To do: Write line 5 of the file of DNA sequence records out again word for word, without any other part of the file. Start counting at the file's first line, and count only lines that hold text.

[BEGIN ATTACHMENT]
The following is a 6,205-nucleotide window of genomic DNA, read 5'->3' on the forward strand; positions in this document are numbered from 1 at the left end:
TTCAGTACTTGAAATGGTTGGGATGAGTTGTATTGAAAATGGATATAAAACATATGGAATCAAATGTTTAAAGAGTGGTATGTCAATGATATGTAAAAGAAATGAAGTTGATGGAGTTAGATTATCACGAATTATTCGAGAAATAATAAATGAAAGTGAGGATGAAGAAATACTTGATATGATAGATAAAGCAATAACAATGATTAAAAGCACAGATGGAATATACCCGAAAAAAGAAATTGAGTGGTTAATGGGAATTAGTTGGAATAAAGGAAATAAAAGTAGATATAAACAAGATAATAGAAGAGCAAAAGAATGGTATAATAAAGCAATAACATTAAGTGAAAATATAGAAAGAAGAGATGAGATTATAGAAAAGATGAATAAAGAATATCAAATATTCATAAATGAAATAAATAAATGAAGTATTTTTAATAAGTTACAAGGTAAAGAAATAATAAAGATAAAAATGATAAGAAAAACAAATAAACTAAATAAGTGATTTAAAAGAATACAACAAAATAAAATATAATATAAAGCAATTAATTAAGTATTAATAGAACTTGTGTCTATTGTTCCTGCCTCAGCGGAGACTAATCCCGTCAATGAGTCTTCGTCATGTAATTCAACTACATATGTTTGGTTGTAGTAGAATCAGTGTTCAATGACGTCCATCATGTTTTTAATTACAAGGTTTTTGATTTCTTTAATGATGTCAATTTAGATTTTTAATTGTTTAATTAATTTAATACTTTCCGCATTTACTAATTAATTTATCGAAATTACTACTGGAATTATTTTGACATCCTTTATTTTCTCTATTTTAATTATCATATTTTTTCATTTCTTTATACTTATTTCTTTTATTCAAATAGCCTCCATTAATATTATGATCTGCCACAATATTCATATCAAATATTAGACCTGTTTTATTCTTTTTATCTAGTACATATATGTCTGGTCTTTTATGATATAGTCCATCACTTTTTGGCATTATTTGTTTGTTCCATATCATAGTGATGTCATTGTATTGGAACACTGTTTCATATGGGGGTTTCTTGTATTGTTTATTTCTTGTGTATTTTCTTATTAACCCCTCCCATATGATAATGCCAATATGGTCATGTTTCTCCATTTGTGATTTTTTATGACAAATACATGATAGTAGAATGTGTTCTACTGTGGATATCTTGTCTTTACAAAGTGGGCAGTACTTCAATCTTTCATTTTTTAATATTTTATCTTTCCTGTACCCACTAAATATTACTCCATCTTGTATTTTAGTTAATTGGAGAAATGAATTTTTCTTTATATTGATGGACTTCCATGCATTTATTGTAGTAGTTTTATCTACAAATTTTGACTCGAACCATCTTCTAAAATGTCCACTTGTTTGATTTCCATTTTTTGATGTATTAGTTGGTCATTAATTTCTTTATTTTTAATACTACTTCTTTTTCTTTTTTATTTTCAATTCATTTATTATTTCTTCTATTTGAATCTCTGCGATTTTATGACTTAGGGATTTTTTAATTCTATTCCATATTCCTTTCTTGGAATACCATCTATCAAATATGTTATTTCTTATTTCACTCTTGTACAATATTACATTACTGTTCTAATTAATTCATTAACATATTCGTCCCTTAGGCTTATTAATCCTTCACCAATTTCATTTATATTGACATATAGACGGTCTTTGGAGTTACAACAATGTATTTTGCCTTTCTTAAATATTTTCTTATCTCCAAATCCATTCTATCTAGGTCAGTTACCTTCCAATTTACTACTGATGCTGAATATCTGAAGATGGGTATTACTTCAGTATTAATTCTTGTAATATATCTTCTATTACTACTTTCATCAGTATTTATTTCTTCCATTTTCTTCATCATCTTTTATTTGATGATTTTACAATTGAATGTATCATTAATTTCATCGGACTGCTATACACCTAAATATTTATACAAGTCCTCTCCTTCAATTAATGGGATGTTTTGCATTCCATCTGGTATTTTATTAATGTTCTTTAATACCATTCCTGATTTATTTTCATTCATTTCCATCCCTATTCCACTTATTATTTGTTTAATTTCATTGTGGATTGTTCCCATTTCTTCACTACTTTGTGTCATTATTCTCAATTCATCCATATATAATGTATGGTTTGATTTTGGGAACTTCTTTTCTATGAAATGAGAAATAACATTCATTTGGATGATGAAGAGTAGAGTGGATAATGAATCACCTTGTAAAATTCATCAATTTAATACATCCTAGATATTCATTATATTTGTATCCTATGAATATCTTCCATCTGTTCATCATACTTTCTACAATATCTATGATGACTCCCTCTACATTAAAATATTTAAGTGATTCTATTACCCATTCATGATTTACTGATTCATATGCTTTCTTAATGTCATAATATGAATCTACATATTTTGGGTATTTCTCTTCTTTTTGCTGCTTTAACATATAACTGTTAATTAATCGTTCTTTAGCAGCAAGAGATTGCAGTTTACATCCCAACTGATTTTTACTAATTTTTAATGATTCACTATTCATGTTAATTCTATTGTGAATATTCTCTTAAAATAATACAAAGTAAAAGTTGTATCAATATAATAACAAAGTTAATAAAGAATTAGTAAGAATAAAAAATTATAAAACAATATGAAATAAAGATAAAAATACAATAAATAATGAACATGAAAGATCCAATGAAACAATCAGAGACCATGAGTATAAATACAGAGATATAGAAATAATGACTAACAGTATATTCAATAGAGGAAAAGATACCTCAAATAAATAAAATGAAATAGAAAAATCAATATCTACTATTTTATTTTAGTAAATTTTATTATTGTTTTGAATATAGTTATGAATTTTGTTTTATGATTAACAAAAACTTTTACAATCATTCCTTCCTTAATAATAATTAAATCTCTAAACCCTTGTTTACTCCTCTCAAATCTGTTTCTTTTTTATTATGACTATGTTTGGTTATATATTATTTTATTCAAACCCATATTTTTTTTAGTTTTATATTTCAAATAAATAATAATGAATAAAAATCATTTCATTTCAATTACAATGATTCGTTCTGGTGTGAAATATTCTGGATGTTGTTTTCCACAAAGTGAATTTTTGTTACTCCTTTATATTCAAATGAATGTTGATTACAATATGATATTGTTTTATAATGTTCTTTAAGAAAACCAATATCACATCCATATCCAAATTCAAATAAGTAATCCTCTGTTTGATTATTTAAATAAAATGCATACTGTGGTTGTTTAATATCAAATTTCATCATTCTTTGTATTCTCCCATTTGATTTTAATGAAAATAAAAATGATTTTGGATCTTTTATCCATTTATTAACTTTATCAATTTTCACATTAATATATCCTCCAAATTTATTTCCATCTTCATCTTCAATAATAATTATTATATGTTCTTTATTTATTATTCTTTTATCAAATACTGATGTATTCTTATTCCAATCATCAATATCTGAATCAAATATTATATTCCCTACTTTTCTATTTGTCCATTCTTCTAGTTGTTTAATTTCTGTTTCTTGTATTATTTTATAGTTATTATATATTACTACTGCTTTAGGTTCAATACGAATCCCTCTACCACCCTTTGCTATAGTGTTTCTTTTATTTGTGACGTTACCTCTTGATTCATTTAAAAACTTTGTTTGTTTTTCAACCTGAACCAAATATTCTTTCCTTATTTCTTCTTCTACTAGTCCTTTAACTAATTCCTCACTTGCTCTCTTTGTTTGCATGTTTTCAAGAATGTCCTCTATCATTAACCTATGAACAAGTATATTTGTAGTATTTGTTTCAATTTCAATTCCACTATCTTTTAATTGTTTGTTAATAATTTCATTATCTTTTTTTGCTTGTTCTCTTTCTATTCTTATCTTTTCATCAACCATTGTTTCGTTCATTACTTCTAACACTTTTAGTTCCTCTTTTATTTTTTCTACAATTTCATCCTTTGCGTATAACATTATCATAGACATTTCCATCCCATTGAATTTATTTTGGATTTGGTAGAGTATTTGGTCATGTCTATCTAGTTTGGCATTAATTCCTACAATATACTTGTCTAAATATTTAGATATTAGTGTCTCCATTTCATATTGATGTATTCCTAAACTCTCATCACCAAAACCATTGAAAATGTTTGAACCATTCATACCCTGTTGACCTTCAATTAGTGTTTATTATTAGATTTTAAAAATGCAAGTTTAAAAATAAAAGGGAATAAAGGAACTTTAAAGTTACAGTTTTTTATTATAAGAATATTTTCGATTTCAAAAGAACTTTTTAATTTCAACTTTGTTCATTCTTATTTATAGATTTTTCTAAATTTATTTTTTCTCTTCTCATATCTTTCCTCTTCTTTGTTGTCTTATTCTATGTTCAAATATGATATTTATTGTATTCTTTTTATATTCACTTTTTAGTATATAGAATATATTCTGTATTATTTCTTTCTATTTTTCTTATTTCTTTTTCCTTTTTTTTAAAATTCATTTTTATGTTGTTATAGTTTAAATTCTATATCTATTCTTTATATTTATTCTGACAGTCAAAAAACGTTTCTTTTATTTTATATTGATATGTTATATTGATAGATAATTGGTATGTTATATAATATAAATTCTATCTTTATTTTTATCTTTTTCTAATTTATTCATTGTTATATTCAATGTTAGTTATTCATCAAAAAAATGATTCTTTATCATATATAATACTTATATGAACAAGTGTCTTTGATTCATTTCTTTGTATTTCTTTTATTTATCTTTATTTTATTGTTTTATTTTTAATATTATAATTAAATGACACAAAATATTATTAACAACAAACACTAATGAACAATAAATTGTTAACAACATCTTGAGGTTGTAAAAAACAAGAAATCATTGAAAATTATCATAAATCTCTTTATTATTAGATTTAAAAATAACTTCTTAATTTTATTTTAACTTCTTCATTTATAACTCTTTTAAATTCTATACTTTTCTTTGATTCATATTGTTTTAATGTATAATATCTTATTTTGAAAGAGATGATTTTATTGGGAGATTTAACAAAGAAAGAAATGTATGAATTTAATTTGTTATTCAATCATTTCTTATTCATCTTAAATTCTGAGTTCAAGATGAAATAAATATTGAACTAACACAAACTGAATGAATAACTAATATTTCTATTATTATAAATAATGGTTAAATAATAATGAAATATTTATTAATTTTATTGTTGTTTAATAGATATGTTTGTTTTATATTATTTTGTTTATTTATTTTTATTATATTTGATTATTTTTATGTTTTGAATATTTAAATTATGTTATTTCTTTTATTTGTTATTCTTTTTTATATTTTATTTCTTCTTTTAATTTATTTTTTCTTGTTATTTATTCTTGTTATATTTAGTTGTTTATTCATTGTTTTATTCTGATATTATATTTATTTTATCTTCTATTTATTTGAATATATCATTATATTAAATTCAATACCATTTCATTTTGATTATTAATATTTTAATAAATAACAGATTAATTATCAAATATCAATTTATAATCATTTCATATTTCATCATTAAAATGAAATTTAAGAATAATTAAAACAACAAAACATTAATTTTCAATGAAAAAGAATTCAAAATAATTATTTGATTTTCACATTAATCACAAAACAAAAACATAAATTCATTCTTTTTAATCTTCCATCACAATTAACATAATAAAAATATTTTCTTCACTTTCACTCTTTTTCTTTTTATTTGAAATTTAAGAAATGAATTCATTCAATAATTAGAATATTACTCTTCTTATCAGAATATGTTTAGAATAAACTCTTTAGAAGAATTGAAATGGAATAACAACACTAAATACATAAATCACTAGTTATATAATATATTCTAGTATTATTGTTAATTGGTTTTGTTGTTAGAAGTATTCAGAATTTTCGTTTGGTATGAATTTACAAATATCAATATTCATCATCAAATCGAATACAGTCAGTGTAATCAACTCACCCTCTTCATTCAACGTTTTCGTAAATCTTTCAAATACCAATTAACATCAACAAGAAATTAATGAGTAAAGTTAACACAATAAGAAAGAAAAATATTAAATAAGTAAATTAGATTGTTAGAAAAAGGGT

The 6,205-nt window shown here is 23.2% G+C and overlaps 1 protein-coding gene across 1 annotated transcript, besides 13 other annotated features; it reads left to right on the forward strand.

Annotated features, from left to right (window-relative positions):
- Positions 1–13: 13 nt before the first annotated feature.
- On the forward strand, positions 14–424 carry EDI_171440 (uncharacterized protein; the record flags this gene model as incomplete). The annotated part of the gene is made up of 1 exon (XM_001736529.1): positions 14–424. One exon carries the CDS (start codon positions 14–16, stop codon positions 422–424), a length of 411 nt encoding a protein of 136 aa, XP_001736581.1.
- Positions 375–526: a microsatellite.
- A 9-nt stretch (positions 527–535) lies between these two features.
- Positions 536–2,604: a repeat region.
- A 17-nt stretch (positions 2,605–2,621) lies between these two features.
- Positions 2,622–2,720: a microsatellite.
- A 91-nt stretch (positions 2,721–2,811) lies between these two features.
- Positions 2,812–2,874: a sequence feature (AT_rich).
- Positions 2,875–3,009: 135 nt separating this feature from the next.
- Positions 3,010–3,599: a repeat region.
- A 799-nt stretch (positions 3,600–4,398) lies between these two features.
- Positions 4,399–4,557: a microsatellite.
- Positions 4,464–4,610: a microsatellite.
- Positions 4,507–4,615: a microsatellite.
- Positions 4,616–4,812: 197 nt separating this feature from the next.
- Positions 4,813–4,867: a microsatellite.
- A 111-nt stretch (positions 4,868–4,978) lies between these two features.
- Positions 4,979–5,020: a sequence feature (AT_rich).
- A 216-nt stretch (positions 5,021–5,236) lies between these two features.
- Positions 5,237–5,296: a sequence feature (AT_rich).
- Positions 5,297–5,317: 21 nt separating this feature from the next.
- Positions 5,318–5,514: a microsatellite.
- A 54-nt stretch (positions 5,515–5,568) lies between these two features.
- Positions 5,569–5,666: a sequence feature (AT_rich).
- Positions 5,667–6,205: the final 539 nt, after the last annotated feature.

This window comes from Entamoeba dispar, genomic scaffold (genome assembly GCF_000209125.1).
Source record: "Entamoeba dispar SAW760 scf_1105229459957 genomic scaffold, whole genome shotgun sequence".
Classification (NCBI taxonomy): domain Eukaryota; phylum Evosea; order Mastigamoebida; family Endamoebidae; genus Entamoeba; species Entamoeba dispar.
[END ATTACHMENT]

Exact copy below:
- Positions 1–13: 13 nt before the first annotated feature.